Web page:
5. The cost of missing the river
We have in mind the great loss that will be ours if we distance ourselves from the River, or fail to make, and keep, contact with it. While it is blessedly true that everything touched by the river was gloriously transformed (verses7-10) the passage goes on to say, “but the miry places and the marshes thereof shall not be healed. They shall be given to salt.”

There is surely a very distinct sadness about those added words. The areas referred to were so near the flow and yet they were not “healed” but just given over to salt. (While in God’s sovereignty, there could have been some gains even here; it is basically a picture of great loss and tragedy – so near and yet so far!)

Here, surely, is a very solemn warning for us all. It is possible to be very near the powers of Christ’s Resurrection Life, and yet to miss it all. Our lives continue to be “marshy swamps” when they could have been so alive, and so beautiful and so productive!

Our Lord met many people of this kind when He was here among us, and He had to say, “Ye will not come to Me that ye might have life” (John 5:40). Even to Jerusalem, He had to say, “O Jerusalem, Jerusalem, how often would I have gathered thy children even as a hen gathereth her chickens under her wings, and ye would not”. Then the sad, sad, words, “Behold, your house is left unto you desolate.” (Matt. 23:27,28)

The rich young ruler is another example of this. In answer to his enquiry, the Lord had set the alternatives before him; he could cling to his riches, or could have Christ. The Lord spoke with great tenderness, and we are told, “Jesus, beholding him, loved him” (Mark 10:21), but the young man still made the wrong decision – he went away sorrowful, “for he had great possessions.” (Matt. 10:22) The root tragedy, of course, was that he under-valued Christ. And that is the terrible mistake we are all too capable of making. Had the young man really seen the glory and the loveliness of Christ, he would have, like Paul, “counted all things but loss for the excellency of the knowledge of Him.” (Phil.3:8) Even in material things, Christ could easily have given him a hundredfold if that had been good and appropriate in his case. Or better still, he could have been among the “poor in spirit” (i.e. the totally dependent ones) to whom belongs “the Kingdom of God” (Matt.5:3)! But again, “he would not”. He just went away with his sorrows and is never heard again – just “given over to salt”.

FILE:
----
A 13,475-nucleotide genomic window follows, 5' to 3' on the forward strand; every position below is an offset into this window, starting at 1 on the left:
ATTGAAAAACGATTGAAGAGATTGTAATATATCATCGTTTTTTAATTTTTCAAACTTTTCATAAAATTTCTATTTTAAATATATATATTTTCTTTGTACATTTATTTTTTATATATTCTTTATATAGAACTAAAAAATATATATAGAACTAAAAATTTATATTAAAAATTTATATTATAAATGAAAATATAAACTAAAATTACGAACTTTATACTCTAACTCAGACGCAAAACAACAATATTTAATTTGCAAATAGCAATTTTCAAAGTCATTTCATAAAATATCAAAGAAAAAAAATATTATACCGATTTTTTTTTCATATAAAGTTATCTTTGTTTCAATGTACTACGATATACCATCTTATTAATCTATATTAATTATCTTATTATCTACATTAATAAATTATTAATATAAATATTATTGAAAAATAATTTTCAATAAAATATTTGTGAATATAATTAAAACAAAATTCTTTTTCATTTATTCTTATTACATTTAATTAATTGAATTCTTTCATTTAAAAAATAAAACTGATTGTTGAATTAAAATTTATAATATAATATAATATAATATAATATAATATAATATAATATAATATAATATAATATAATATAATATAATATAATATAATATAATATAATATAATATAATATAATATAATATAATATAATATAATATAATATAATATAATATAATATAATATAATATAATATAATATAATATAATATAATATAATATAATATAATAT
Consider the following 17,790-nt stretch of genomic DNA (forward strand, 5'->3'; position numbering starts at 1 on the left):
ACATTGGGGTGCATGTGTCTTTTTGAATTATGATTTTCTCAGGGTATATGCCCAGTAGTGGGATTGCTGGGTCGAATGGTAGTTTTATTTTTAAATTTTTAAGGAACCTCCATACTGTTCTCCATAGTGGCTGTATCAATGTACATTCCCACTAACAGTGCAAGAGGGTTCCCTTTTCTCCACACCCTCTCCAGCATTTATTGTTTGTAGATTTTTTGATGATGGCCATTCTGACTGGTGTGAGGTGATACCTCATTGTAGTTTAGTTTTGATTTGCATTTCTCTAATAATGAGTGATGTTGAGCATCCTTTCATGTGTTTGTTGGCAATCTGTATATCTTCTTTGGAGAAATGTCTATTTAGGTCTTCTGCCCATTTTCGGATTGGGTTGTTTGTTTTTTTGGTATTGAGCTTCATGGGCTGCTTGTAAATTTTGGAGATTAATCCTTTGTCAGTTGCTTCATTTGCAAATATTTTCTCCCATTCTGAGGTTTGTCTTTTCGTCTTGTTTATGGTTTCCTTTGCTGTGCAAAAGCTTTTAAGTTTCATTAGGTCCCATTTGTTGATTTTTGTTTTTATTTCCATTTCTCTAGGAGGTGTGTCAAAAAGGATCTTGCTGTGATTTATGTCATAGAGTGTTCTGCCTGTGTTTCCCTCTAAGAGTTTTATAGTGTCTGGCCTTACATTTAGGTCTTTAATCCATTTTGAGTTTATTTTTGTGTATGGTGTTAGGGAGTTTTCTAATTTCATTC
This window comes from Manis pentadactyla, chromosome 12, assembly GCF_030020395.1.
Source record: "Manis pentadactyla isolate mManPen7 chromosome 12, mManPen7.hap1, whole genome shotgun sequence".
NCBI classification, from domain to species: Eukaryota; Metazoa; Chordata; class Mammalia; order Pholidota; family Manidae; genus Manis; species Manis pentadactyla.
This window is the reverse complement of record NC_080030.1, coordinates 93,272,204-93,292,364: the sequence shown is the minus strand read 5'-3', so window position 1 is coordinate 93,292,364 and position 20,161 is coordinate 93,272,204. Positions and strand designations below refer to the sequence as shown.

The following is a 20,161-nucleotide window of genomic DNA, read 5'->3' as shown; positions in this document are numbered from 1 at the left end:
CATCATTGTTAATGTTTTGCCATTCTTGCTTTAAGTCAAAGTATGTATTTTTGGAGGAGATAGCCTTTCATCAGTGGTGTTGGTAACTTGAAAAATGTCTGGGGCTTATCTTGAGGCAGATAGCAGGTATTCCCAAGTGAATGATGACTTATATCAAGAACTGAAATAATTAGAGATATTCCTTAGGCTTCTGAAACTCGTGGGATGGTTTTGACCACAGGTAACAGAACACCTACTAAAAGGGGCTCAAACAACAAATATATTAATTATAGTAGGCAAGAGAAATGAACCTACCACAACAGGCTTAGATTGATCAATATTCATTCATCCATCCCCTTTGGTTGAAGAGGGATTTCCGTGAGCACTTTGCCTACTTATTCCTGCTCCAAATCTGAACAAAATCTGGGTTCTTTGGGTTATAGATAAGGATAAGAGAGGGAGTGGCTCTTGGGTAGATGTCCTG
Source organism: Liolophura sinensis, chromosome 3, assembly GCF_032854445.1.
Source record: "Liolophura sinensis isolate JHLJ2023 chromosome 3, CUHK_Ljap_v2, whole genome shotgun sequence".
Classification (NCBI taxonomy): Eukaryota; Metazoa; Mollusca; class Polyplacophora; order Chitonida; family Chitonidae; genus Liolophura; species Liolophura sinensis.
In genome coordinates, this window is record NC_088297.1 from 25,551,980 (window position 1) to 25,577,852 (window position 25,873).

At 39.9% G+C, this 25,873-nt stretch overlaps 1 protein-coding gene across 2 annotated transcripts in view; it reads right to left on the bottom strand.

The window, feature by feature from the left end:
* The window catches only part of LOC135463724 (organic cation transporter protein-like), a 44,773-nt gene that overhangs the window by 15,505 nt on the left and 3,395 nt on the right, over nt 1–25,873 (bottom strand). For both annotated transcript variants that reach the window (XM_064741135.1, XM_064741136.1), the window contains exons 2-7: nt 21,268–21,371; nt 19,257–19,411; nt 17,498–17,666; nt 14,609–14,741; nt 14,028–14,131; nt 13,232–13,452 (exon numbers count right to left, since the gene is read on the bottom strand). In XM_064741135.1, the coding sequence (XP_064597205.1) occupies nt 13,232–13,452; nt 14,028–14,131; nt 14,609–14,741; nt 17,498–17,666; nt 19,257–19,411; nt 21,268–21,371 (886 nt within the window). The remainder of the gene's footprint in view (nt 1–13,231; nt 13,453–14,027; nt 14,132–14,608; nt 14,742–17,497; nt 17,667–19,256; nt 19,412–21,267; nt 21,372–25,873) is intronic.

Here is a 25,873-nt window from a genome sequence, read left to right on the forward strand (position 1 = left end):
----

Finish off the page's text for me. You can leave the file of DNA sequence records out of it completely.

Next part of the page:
That same choice is before us now as we come to the conclusion of our meditation on Ezekiel’s River. Do we want that beautiful transformation described in those verses, or are we content to remain a stagnant marsh? To be more exact, and more to the point, do we really want Christ and His Risen Life? Are we prepared, right now, to identify ourselves with that altar and the resultant resurrection river of Christ’s Life?

It comes back, of course, to that matter of our estimate of Christ – at what price do we value Him? How do we esteem that Great Redemption purchased for us at Calvary and that great resurrection victory? And are we prepared, right now, to “go forth unto Him outside the camp, bearing His reproach (Heb. 13:13,14)? God forbid that any of us should still “lie low” in our own foolish pride and our imagined self-sufficiency. To do that would be to go on existing just as a miry swamp.

We are reminded, here, of Laban’s question to his sister Rebekkah, “Wilt thou go with this man?” And then, Rebekkah’s clear answer: “I will go” (Gen. 24:52). And what a glorious result – married to Abraham’s “beloved son” (compare with John 5:20,21)!

Surely, we would do well to listen again to Moses’ final word to the nation of Israel, “I have set before you life and death, blessing and cursing: therefore choose life that both thou and thy seed may live (Deut.30:19).

May God help us to choose God’s River! By doing so, we shall live indeed, and we shall live fruitfully (John 7:37,38 ; Ps. 65:9).